(During my recent stay in Wisconsin for Gilead Fest I had the pleasure of meeting both Tanner Anderson (Obsequiae, Celestial) and his friend Ben Smasher. I later discovered that Ben had written for his own blog about Tanner’s band Obsequiae (formerly Autumnal Winds), and I asked for and received permission to reprint it here (slightly edited), since we have inexcusably failed to review Obsequiae’s music before.)
written by Ben Smasher
Today I am feeling relieved. My trouble began when I met Tanner Anderson in the winter of 2007, and soon after was the first time I’d heard Autumnal Winds. Upon loving it immensely (see my review), there was always this distracting itch that I couldn’t scratch. I really wanted to be able to say the typical phrase, “Oh, this is just like ______ crossed with ______.” There was such a tangible familiarity, which I am usually able to quantify easily by describing it as “A thrashier ______” or something to that effect.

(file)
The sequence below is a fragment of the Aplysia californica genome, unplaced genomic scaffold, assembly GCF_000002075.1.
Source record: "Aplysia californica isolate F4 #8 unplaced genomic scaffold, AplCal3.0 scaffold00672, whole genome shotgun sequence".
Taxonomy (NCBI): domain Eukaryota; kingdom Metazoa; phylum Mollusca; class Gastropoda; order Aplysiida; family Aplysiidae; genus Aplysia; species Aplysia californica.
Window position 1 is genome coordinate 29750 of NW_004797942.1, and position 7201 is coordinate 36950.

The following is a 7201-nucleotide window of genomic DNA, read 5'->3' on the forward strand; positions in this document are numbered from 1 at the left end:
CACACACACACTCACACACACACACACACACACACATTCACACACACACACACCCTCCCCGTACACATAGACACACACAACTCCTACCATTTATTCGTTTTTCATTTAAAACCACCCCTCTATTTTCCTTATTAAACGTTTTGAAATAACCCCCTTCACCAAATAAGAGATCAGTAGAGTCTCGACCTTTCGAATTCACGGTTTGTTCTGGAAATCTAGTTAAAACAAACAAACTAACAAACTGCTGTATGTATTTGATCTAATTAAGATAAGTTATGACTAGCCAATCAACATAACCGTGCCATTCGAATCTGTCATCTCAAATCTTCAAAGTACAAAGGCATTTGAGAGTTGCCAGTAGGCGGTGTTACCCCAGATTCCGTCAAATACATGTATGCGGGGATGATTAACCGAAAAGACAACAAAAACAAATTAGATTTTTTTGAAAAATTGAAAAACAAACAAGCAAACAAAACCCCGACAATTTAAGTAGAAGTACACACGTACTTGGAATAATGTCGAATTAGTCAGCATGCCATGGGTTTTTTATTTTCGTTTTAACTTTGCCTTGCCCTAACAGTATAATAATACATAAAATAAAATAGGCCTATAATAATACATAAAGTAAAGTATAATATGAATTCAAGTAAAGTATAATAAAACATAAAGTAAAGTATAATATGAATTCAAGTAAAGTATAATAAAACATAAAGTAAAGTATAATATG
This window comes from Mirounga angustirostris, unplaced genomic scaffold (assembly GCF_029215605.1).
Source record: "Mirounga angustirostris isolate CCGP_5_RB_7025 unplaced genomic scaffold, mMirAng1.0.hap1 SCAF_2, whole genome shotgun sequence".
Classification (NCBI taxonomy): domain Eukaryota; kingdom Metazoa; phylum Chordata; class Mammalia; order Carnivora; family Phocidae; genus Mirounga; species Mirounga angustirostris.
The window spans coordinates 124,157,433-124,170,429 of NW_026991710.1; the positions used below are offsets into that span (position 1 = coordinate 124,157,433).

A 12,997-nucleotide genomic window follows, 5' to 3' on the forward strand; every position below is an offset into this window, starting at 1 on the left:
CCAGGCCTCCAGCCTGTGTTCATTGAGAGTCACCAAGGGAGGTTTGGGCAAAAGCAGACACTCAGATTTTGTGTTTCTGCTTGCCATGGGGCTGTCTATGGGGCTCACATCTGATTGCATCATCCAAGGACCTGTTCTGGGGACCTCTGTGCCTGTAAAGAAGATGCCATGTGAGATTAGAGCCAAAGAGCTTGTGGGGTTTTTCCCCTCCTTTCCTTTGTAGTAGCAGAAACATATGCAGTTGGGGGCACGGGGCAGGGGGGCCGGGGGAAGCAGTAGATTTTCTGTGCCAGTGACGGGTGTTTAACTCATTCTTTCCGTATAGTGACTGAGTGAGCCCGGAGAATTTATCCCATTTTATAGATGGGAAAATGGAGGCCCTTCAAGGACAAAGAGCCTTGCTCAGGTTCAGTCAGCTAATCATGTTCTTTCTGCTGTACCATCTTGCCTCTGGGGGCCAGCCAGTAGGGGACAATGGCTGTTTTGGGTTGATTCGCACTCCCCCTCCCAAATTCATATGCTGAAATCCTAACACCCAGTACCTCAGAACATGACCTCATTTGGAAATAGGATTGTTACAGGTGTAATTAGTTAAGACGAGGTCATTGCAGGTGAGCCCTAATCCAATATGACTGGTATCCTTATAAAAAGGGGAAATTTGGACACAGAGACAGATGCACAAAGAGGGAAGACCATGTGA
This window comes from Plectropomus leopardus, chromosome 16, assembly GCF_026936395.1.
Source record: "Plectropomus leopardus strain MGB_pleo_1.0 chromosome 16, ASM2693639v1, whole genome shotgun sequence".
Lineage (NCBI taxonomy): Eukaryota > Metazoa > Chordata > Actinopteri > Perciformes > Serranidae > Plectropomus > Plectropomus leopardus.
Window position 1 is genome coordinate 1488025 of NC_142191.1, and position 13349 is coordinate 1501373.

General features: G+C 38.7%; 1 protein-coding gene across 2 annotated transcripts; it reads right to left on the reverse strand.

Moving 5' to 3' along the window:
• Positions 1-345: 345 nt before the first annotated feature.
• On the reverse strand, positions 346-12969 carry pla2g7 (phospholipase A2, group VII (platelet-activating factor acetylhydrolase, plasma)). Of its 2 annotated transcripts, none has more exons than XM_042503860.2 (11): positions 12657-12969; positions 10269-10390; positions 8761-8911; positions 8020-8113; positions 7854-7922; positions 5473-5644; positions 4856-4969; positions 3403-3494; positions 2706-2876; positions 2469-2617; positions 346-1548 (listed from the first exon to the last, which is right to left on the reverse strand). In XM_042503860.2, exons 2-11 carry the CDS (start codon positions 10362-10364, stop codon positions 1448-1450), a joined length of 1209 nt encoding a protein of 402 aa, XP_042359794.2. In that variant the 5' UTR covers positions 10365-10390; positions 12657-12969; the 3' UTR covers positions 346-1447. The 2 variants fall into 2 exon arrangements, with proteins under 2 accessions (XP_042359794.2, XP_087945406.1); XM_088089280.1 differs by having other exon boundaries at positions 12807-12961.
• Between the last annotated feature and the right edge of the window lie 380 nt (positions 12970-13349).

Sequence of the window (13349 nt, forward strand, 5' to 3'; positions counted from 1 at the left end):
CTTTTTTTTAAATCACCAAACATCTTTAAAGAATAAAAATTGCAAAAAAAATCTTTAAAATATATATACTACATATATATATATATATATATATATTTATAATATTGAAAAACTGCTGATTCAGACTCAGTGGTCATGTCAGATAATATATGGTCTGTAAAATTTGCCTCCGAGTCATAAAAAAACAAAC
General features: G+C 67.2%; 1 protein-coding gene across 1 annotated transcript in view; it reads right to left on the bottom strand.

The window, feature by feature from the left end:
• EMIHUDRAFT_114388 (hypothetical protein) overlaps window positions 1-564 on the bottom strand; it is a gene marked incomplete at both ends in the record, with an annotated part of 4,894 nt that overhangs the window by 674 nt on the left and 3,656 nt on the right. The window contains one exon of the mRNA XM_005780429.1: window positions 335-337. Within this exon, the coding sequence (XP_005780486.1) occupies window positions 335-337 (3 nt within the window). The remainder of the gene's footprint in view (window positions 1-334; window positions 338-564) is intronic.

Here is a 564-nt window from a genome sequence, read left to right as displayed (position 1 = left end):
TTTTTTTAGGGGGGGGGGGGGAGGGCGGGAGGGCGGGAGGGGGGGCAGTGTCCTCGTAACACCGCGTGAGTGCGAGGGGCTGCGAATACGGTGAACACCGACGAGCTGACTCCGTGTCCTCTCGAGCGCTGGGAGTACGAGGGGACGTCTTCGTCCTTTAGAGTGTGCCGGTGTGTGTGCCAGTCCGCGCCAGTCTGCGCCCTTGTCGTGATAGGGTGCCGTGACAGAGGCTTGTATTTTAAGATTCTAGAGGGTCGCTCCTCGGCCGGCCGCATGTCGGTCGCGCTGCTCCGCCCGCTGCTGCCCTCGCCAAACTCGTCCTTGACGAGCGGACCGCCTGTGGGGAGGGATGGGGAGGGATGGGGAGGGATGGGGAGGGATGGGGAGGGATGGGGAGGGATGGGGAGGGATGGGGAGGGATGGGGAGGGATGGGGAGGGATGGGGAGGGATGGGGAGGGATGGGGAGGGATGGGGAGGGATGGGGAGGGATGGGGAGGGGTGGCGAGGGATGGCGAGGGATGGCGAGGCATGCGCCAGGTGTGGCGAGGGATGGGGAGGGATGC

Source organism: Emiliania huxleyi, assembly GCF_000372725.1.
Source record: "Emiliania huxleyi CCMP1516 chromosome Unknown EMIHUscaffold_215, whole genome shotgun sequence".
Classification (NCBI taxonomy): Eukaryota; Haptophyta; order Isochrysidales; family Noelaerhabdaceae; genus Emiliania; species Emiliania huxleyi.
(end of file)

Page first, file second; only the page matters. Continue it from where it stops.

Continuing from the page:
This trouble is even further fueled by Tanner’s and my mutual and unforgivably rampant obsession with melodic black and death metal bands of the 1990’s. Knowing that Tanner’s and my CD collections are largely interchangeable makes it all the more frustrating that I couldn’t easily reverse-engineer Tanner’s music — be it Autumnal Winds or Obsequiae — into a palatable formula that could be stated in a short sentence.
The satisfaction and relief that I have found to this conundrum can be reduced to this article, by giving the music of Obsequiae the reverence it humbly commands. With the recent release of Obsequiae’s debut album on the vinyl format, I have been seeing an increasing number of comparisons, ranging from Agalloch to Hammers of Misfortune to Pentangle to Bathory. Each time I see this I inadvertently stomp my foot down because these associations are lazy, and do all parties a disservice.